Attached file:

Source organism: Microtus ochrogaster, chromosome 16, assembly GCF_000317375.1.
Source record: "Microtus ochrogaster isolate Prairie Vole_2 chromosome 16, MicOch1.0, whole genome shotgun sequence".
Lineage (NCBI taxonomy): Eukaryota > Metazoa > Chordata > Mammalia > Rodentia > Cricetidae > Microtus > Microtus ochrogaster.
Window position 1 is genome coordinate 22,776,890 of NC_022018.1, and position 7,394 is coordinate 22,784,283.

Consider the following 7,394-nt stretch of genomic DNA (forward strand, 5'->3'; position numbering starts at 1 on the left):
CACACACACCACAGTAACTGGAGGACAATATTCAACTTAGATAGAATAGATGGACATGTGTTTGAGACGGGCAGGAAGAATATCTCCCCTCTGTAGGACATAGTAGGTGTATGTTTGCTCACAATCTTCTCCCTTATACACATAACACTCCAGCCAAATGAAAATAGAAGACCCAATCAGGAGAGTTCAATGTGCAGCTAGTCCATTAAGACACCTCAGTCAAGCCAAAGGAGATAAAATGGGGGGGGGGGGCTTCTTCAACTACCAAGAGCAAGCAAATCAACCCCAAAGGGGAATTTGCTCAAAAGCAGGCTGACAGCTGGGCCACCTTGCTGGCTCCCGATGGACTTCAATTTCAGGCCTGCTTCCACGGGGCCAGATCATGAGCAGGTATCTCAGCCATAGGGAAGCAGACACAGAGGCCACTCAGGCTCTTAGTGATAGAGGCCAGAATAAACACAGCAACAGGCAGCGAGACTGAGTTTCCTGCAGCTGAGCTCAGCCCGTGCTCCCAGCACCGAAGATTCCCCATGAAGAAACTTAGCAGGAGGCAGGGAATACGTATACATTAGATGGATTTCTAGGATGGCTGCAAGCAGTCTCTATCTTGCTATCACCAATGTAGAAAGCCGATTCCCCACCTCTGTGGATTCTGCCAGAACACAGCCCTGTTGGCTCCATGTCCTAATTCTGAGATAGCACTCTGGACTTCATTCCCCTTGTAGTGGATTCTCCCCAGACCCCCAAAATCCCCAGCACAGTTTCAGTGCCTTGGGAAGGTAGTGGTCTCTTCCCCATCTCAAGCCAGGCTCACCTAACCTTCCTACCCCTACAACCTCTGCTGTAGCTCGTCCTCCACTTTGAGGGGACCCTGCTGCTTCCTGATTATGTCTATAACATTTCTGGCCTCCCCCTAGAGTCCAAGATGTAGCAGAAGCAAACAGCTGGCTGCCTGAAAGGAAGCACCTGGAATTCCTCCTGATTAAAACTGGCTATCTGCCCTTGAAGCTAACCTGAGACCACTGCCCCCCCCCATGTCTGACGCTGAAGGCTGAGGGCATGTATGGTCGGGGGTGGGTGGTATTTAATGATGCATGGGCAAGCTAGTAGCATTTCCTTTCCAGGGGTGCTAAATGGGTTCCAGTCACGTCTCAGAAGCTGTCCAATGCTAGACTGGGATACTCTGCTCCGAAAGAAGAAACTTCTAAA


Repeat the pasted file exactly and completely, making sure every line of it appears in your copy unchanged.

Source organism: Microtus ochrogaster, chromosome 16, assembly GCF_000317375.1.
Source record: "Microtus ochrogaster isolate Prairie Vole_2 chromosome 16, MicOch1.0, whole genome shotgun sequence".
Lineage (NCBI taxonomy): Eukaryota > Metazoa > Chordata > Mammalia > Rodentia > Cricetidae > Microtus > Microtus ochrogaster.
Window position 1 is genome coordinate 22,776,890 of NC_022018.1, and position 7,394 is coordinate 22,784,283.

Consider the following 7,394-nt stretch of genomic DNA (forward strand, 5'->3'; position numbering starts at 1 on the left):
CACACACACCACAGTAACTGGAGGACAATATTCAACTTAGATAGAATAGATGGACATGTGTTTGAGACGGGCAGGAAGAATATCTCCCCTCTGTAGGACATAGTAGGTGTATGTTTGCTCACAATCTTCTCCCTTATACACATAACACTCCAGCCAAATGAAAATAGAAGACCCAATCAGGAGAGTTCAATGTGCAGCTAGTCCATTAAGACACCTCAGTCAAGCCAAAGGAGATAAAATGGGGGGGGGGGGCTTCTTCAACTACCAAGAGCAAGCAAATCAACCCCAAAGGGGAATTTGCTCAAAAGCAGGCTGACAGCTGGGCCACCTTGCTGGCTCCCGATGGACTTCAATTTCAGGCCTGCTTCCACGGGGCCAGATCATGAGCAGGTATCTCAGCCATAGGGAAGCAGACACAGAGGCCACTCAGGCTCTTAGTGATAGAGGCCAGAATAAACACAGCAACAGGCAGCGAGACTGAGTTTCCTGCAGCTGAGCTCAGCCCGTGCTCCCAGCACCGAAGATTCCCCATGAAGAAACTTAGCAGGAGGCAGGGAATACGTATACATTAGATGGATTTCTAGGATGGCTGCAAGCAGTCTCTATCTTGCTATCACCAATGTAGAAAGCCGATTCCCCACCTCTGTGGATTCTGCCAGAACACAGCCCTGTTGGCTCCATGTCCTAATTCTGAGATAGCACTCTGGACTTCATTCCCCTTGTAGTGGATTCTCCCCAGACCCCCAAAATCCCCAGCACAGTTTCAGTGCCTTGGGAAGGTAGTGGTCTCTTCCCCATCTCAAGCCAGGCTCACCTAACCTTCCTACCCCTACAACCTCTGCTGTAGCTCGTCCTCCACTTTGAGGGGACCCTGCTGCTTCCTGATTATGTCTATAACATTTCTGGCCTCCCCCTAGAGTCCAAGATGTAGCAGAAGCAAACAGCTGGCTGCCTGAAAGGAAGCACCTGGAATTCCTCCTGATTAAAACTGGCTATCTGCCCTTGAAGCTAACCTGAGACCACTGCCCCCCCCCATGTCTGACGCTGAAGGCTGAGGGCATGTATGGTCGGGGGTGGGTGGTATTTAATGATGCATGGGCAAGCTAGTAGCATTTCCTTTCCAGGGGTGCTAAATGGGTTCCAGTCACGTCTCAGAAGCTGTCCAATGCTAGACTGGGATACTCTGCTCCGAAAGAAGAAACTTCTAAA